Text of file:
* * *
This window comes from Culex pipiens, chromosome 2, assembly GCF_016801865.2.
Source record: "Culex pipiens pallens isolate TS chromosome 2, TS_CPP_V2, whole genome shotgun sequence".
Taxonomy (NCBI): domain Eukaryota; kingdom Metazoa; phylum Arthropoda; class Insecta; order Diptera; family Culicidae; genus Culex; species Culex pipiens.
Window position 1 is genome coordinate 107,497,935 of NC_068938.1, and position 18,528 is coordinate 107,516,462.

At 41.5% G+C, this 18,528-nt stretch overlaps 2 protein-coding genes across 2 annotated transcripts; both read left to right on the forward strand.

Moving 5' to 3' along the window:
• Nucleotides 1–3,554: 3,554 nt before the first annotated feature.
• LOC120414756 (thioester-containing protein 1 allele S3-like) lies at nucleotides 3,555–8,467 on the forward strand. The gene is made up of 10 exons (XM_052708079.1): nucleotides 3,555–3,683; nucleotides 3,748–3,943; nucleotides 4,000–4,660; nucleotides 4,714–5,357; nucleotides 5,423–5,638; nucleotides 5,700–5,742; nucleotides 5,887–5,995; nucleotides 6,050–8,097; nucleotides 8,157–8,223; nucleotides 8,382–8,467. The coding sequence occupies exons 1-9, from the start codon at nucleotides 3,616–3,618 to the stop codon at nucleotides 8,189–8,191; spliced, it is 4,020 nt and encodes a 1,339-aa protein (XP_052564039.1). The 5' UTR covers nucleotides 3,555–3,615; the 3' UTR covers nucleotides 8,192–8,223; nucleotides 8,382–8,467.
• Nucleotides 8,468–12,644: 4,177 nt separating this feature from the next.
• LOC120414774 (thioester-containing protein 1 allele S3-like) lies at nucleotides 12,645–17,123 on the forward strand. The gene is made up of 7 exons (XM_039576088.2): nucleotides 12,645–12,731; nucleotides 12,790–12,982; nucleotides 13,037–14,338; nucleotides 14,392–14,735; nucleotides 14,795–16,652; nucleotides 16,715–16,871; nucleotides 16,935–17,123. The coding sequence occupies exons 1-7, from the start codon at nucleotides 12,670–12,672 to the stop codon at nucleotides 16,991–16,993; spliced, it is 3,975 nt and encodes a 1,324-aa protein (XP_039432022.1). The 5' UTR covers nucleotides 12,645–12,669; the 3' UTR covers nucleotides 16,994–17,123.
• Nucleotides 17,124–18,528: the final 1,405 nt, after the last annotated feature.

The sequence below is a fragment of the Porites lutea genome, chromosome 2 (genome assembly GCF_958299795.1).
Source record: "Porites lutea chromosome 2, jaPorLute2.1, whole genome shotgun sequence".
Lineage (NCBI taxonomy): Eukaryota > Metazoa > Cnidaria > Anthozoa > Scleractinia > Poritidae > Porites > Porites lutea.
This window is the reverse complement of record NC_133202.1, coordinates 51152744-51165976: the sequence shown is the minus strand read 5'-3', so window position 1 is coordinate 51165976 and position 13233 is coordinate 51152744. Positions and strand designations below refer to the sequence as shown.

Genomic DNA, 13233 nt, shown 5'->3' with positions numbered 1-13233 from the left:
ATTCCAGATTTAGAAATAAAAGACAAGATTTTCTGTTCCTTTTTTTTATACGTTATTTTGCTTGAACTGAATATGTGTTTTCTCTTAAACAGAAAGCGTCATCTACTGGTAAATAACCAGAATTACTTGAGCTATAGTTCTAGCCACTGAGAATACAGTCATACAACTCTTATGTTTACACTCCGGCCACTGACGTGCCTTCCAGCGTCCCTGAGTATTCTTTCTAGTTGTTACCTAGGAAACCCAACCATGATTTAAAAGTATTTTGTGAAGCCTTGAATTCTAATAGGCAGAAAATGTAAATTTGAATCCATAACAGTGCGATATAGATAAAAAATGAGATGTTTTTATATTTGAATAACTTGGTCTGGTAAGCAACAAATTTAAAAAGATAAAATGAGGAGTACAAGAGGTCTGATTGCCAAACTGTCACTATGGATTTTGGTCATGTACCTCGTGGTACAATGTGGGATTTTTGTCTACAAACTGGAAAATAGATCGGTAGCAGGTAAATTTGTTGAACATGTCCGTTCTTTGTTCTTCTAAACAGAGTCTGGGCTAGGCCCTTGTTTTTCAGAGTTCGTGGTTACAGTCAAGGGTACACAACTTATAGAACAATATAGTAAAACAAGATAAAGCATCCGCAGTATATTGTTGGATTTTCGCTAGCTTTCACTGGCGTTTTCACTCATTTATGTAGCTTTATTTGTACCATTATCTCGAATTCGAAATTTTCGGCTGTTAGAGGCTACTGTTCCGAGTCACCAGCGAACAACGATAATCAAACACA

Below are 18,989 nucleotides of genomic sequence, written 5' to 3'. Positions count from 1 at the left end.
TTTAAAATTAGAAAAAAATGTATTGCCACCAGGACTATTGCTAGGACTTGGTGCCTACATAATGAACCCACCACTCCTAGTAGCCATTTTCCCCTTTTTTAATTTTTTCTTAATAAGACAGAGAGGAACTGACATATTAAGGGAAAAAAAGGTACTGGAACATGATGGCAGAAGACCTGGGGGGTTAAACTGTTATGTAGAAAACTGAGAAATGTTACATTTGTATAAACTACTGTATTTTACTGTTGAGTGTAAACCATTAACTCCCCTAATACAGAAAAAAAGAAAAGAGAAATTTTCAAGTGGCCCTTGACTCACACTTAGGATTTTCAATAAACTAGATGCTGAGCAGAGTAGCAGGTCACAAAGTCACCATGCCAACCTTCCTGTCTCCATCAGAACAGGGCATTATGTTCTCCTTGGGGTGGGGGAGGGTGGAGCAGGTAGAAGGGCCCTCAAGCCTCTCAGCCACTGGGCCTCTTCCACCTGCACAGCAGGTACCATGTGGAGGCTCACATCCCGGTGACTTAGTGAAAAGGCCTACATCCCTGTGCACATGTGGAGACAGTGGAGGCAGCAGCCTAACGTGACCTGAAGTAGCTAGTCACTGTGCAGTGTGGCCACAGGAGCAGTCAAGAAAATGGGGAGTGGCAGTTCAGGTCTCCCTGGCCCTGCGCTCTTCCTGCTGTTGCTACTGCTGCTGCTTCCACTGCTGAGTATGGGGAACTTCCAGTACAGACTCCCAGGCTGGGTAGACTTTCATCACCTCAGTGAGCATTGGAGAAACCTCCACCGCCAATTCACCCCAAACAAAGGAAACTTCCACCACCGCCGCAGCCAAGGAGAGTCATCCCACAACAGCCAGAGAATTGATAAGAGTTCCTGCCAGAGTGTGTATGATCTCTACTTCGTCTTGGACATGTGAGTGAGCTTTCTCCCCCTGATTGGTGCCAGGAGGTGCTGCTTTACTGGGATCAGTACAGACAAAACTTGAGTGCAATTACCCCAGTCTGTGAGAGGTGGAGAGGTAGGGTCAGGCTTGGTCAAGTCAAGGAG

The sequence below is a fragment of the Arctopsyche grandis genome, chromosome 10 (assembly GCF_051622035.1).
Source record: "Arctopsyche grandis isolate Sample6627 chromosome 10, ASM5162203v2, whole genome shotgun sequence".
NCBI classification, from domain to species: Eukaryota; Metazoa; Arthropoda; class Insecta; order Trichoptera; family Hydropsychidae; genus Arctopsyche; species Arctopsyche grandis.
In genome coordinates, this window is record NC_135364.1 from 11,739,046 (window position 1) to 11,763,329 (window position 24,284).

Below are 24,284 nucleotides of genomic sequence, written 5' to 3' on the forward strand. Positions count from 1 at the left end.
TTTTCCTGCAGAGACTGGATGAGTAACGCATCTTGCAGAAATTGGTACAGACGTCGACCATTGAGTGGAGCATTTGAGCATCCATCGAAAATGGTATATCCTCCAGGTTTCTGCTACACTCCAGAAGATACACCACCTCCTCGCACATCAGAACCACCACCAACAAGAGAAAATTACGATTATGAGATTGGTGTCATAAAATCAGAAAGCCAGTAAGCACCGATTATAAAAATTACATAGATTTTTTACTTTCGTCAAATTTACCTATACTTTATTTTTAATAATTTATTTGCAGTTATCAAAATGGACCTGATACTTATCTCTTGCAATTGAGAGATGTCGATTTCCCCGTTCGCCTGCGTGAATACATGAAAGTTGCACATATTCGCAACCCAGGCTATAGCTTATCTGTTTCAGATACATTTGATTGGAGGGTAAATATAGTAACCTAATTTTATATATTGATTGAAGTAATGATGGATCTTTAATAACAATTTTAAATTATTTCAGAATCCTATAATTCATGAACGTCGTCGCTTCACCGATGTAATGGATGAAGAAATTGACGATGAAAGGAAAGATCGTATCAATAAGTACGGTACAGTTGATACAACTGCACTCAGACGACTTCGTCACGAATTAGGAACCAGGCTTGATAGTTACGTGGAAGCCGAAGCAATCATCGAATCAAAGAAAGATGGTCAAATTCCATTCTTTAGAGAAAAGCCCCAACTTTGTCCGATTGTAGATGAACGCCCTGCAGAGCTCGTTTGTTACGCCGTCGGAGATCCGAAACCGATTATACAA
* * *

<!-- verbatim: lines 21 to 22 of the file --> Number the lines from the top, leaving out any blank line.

Source record: "Arctopsyche grandis isolate Sample6627 chromosome 10, ASM5162203v2, whole genome shotgun sequence".
NCBI classification, from domain to species: Eukaryota; Metazoa; Arthropoda; class Insecta; order Trichoptera; family Hydropsychidae; genus Arctopsyche; species Arctopsyche grandis.